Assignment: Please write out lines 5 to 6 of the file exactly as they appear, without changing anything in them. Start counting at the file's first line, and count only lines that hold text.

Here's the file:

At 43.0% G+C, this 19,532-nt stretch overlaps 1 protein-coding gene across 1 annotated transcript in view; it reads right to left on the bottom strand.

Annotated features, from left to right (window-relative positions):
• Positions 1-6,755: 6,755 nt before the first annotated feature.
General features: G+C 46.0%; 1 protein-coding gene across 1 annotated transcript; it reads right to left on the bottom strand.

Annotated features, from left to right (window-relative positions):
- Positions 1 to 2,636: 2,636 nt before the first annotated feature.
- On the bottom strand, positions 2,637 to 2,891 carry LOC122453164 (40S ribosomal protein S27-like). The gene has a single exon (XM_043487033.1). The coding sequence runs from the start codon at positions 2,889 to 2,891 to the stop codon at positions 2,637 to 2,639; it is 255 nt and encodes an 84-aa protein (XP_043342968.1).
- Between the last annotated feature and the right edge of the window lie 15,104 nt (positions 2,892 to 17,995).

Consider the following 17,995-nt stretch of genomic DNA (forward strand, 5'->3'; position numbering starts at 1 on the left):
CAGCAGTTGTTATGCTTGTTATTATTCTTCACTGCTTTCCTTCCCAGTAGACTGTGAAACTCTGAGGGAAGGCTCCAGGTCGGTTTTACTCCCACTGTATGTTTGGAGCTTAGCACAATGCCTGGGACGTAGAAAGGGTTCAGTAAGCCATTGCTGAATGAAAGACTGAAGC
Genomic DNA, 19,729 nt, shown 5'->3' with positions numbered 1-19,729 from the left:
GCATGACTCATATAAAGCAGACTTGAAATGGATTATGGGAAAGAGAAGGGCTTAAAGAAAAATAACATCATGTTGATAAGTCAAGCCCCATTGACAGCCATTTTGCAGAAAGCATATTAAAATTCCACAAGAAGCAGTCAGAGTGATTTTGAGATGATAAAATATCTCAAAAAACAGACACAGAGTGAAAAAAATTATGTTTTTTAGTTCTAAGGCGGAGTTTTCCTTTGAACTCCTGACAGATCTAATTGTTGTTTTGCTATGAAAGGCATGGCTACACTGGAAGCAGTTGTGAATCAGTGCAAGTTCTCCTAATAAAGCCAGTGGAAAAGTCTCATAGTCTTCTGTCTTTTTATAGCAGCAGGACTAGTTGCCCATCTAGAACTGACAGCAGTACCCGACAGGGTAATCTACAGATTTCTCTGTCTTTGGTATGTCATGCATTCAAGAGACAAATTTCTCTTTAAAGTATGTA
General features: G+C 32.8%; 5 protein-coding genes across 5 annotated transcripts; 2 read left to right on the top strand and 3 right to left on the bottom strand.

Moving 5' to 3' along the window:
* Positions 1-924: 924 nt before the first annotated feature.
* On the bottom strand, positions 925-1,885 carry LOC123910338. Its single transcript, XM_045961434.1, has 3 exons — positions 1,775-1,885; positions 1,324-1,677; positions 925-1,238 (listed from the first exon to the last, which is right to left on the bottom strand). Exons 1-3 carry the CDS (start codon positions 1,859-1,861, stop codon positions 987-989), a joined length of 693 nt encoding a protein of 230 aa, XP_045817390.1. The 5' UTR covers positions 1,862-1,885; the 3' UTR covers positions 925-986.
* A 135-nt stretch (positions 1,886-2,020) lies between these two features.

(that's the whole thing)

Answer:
Annotated features, from left to right (window-relative positions):
- Positions 1 to 2,636: 2,636 nt before the first annotated feature.